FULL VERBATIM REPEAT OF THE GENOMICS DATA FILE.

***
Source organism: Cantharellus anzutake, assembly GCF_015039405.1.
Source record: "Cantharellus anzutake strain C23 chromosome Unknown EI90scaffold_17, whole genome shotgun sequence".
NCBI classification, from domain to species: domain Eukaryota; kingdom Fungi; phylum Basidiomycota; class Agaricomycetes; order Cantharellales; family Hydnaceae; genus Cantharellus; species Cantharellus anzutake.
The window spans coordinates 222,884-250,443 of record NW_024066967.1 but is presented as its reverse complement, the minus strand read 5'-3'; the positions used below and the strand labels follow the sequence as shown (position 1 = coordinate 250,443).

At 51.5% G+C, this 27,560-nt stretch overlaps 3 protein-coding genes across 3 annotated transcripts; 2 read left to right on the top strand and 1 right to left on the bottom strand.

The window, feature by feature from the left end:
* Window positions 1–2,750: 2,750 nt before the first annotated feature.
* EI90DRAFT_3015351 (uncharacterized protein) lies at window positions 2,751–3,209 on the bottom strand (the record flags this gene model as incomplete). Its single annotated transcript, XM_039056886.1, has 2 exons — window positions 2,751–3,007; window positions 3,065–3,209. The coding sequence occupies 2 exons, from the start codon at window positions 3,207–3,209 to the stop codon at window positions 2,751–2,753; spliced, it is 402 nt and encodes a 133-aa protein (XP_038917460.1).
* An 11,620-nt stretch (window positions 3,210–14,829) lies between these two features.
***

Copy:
Source organism: Cantharellus anzutake, assembly GCF_015039405.1.
Source record: "Cantharellus anzutake strain C23 chromosome Unknown EI90scaffold_17, whole genome shotgun sequence".
NCBI classification, from domain to species: domain Eukaryota; kingdom Fungi; phylum Basidiomycota; class Agaricomycetes; order Cantharellales; family Hydnaceae; genus Cantharellus; species Cantharellus anzutake.
The window spans coordinates 222,884-250,443 of record NW_024066967.1 but is presented as its reverse complement, the minus strand read 5'-3'; the positions used below and the strand labels follow the sequence as shown (position 1 = coordinate 250,443).

At 51.5% G+C, this 27,560-nt stretch overlaps 3 protein-coding genes across 3 annotated transcripts; 2 read left to right on the top strand and 1 right to left on the bottom strand.

The window, feature by feature from the left end:
* Window positions 1–2,750: 2,750 nt before the first annotated feature.
* EI90DRAFT_3015351 (uncharacterized protein) lies at window positions 2,751–3,209 on the bottom strand (the record flags this gene model as incomplete). Its single annotated transcript, XM_039056886.1, has 2 exons — window positions 2,751–3,007; window positions 3,065–3,209. The coding sequence occupies 2 exons, from the start codon at window positions 3,207–3,209 to the stop codon at window positions 2,751–2,753; spliced, it is 402 nt and encodes a 133-aa protein (XP_038917460.1).
* An 11,620-nt stretch (window positions 3,210–14,829) lies between these two features.